Stimulating bone production may be applied to the management of fractures, non-unions, and osteomyelitis. Hydroxyapatite is compatible and osteoconductive for bone regeneration. This study was conducted to evaluate the effect of osteoinductive activity of xenogenic demineralized bone matrix (DBM) in combination with osteoconductive hydroxyapatite (HA) in osseous location. Twenty four adult New Zealand white rabbits (male, weight: 2.5 to 3.0 kg) were randomly divided into four groups. All rabbits were anesthetized with intramuscular administration of ketamin and xylazine. After preparing the operation site, the right radius was exposed, and a full thickness 5 mm defect was created in the mid-diaphyseal region. The defects were filled with DBM and hydroxyapatite in Group I, DBM in Group II, hydroxyapatite in Group III and Group IV was considered as a control group. The formation and healing of bone were determined by histological and mechanical analysis during 8 weeks. Implantation of combination of DBM and hydroxyapatite yielded significant (p < 0.05) bone formation resulting in histological, and mechanical evidence of union compared to other groups. The second group which received DBM showed better bone healing compared to the third group. No instances of union were observed in the hydroxyapatite and control groups. Our results suggest that bovine DBM may be more useful in combination with hydroxyapatite as a therapeutic adjuvant in clinical situations when local formation of bone is needed.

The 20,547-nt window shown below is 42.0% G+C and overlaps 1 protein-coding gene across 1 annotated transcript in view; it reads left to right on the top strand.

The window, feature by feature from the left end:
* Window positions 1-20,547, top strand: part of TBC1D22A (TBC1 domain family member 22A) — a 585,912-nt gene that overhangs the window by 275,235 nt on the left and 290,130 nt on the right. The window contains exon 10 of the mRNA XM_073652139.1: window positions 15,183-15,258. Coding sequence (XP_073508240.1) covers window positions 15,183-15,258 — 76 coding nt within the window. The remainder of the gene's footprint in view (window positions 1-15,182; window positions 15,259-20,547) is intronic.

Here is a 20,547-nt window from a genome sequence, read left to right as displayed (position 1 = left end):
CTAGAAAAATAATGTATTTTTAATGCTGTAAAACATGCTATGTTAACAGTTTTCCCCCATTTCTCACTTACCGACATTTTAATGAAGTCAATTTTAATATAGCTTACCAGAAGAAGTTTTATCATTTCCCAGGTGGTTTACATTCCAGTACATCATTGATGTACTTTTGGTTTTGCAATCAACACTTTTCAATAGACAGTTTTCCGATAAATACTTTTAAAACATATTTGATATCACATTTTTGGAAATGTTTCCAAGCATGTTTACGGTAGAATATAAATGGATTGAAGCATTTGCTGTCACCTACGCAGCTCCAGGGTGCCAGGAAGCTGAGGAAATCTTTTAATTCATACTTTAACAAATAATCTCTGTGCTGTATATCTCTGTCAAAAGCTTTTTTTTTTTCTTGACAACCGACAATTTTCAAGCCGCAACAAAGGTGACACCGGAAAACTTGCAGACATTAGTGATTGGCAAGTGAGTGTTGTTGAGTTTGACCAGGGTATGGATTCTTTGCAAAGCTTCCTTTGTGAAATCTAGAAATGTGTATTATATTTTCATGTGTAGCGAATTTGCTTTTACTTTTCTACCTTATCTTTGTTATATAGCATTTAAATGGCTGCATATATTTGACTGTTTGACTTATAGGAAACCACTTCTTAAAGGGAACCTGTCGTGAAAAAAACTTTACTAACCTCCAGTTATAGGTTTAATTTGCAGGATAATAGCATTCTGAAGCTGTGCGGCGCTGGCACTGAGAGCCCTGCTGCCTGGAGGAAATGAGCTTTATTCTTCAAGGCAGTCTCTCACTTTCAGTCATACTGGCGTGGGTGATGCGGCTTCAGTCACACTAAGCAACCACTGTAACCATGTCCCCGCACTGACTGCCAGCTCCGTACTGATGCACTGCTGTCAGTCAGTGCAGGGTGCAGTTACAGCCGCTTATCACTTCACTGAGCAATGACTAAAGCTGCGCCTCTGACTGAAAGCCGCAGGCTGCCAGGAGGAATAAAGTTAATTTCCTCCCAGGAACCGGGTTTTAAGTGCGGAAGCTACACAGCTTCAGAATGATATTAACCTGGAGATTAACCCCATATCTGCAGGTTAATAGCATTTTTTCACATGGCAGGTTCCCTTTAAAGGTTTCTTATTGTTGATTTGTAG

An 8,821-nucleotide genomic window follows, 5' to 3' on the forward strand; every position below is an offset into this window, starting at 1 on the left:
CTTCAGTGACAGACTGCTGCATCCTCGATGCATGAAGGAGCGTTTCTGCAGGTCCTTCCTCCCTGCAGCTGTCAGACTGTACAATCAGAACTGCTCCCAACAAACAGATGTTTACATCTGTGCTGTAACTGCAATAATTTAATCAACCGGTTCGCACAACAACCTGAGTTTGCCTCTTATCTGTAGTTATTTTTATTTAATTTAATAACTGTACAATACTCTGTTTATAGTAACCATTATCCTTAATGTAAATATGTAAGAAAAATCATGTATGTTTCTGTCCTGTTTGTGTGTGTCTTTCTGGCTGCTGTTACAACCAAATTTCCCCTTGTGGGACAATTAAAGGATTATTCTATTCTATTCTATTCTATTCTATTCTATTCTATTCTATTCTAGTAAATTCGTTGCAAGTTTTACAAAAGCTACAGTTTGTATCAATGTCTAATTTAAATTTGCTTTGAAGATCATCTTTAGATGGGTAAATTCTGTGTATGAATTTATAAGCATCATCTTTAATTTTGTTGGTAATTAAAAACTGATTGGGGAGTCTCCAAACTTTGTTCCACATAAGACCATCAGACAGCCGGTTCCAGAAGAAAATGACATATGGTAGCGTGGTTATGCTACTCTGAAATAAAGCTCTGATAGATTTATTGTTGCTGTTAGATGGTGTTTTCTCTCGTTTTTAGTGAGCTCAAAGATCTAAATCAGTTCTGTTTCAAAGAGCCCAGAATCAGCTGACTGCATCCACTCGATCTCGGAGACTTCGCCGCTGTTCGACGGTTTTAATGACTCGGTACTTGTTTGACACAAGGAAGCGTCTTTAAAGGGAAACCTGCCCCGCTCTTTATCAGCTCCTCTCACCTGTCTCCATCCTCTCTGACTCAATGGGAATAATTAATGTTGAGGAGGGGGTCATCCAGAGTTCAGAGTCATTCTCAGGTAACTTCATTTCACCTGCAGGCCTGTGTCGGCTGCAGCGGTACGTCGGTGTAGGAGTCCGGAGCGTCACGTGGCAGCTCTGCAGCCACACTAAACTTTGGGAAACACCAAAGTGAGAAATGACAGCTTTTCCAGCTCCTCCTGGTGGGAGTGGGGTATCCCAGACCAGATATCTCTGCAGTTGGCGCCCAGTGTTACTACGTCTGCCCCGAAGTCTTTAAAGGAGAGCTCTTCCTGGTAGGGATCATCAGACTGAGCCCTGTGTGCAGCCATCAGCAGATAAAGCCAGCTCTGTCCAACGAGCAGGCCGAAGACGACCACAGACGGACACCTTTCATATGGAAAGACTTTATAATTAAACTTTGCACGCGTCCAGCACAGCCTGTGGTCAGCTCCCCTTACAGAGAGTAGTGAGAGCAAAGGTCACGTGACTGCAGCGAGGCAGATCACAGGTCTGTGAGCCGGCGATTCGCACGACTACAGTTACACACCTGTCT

Key words: Demineralized bone matrix, coralline hydroxyapatite, bone healing, rabbit.
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